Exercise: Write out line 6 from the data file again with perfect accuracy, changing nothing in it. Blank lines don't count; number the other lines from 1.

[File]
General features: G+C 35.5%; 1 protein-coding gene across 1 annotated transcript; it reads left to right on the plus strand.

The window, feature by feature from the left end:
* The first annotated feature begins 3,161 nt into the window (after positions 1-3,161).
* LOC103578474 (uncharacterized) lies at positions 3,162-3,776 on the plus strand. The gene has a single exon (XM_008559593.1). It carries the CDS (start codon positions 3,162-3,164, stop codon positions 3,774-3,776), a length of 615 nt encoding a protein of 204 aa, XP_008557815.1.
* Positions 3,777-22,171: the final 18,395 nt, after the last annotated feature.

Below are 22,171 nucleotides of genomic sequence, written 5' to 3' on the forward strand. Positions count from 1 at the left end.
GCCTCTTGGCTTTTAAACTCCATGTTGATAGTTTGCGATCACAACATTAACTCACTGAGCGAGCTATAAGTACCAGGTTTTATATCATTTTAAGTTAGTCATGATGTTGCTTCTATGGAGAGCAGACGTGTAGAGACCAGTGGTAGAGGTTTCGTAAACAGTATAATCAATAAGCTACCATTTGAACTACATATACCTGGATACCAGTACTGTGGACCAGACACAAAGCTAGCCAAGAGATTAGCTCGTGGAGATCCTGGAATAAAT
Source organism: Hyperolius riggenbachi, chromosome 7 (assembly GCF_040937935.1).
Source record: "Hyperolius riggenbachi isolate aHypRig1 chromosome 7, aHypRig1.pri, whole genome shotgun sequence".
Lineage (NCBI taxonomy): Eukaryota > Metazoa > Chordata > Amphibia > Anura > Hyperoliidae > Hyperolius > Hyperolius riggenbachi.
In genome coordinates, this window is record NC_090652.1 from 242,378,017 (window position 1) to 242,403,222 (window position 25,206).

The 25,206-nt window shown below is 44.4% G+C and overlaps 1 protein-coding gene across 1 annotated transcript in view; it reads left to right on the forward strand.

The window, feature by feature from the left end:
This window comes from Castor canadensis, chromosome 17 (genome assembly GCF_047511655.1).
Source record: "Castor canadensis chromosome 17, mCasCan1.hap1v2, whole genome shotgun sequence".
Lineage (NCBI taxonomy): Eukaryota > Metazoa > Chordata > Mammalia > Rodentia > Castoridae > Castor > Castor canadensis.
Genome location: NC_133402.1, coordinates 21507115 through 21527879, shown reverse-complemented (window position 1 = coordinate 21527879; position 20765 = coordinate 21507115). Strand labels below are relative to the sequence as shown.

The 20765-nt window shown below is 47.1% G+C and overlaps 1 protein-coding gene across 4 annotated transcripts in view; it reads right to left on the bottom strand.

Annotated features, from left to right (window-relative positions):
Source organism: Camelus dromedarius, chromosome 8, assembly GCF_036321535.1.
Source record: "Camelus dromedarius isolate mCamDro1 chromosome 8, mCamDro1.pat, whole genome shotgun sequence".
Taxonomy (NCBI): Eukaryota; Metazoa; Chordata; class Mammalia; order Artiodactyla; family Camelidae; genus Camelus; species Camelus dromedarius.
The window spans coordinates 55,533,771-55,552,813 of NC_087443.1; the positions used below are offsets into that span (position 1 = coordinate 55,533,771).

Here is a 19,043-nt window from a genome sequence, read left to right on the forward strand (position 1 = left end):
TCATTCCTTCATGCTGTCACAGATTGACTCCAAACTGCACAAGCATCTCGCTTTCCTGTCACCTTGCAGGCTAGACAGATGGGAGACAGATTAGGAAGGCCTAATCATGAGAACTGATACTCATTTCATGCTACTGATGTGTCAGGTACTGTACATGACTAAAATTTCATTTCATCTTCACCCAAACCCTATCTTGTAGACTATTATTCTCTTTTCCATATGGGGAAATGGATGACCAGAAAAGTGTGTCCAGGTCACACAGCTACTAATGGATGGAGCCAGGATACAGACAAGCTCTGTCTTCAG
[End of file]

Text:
Below are 22,171 nucleotides of genomic sequence, written 5' to 3' on the forward strand. Positions count from 1 at the left end.